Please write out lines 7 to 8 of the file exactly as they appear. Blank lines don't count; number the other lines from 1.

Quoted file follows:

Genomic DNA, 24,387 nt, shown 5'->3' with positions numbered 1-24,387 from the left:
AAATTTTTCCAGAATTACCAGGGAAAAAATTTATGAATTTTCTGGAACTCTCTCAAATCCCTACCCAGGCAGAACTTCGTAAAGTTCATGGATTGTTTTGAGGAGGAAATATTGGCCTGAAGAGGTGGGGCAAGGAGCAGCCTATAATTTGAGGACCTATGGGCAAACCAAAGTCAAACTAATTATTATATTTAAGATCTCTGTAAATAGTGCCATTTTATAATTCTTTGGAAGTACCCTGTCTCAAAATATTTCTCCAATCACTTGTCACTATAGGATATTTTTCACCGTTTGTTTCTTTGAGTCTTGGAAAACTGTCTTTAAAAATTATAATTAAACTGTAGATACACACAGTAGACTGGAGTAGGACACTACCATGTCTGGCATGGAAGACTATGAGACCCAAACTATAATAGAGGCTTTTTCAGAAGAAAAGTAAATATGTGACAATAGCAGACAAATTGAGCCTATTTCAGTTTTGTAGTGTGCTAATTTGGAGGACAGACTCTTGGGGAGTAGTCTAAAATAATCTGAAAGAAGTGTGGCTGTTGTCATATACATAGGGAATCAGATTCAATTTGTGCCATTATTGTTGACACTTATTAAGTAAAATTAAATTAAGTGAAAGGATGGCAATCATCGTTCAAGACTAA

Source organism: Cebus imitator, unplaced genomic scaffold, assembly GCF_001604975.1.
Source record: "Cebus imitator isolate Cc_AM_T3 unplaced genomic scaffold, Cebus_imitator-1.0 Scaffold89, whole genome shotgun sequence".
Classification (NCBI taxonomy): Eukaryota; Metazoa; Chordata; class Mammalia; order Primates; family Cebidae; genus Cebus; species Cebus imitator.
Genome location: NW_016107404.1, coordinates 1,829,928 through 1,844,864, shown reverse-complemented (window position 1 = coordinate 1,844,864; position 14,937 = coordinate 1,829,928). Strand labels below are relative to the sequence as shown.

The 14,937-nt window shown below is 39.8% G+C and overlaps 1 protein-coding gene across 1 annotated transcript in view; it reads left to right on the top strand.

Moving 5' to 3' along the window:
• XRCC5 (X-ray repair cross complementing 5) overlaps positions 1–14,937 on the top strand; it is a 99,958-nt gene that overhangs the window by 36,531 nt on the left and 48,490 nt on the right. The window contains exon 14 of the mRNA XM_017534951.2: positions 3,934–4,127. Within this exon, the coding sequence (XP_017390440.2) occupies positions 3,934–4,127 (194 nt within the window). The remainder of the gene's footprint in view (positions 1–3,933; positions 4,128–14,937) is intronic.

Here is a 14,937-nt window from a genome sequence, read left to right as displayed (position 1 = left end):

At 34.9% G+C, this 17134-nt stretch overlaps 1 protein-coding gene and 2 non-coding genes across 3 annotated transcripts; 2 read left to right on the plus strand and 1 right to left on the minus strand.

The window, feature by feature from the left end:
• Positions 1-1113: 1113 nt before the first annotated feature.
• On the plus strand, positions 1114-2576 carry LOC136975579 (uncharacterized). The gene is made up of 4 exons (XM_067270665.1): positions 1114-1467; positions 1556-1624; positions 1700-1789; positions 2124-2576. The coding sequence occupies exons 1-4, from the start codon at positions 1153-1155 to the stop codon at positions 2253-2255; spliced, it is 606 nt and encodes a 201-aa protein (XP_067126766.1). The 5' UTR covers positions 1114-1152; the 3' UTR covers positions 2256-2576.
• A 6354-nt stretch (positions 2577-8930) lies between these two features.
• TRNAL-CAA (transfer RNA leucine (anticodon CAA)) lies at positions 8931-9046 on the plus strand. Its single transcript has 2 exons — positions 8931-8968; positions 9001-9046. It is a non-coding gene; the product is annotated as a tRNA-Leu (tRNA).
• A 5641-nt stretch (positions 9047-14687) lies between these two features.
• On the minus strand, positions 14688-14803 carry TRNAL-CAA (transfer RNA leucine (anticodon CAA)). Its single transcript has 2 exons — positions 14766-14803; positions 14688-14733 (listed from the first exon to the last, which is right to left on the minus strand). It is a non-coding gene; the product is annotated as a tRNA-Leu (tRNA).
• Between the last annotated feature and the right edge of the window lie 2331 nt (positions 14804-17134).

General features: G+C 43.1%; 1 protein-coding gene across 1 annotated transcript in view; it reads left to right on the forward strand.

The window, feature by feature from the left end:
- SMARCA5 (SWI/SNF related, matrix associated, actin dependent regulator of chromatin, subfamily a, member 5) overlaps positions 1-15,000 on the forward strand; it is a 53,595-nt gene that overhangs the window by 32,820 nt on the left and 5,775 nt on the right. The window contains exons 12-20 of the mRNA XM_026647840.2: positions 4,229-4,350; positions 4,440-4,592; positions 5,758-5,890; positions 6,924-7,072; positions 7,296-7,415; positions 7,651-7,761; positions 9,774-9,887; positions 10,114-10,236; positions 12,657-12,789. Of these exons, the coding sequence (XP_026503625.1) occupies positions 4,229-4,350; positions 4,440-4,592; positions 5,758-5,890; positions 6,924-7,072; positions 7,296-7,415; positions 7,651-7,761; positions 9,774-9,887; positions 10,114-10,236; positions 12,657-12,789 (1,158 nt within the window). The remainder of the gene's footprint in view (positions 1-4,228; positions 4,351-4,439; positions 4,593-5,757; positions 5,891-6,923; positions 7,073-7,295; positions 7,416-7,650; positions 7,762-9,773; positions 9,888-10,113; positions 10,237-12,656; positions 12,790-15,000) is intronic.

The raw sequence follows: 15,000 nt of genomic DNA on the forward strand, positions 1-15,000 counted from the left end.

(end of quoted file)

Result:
The 14,937-nt window shown below is 39.8% G+C and overlaps 1 protein-coding gene across 1 annotated transcript in view; it reads left to right on the top strand.

Moving 5' to 3' along the window: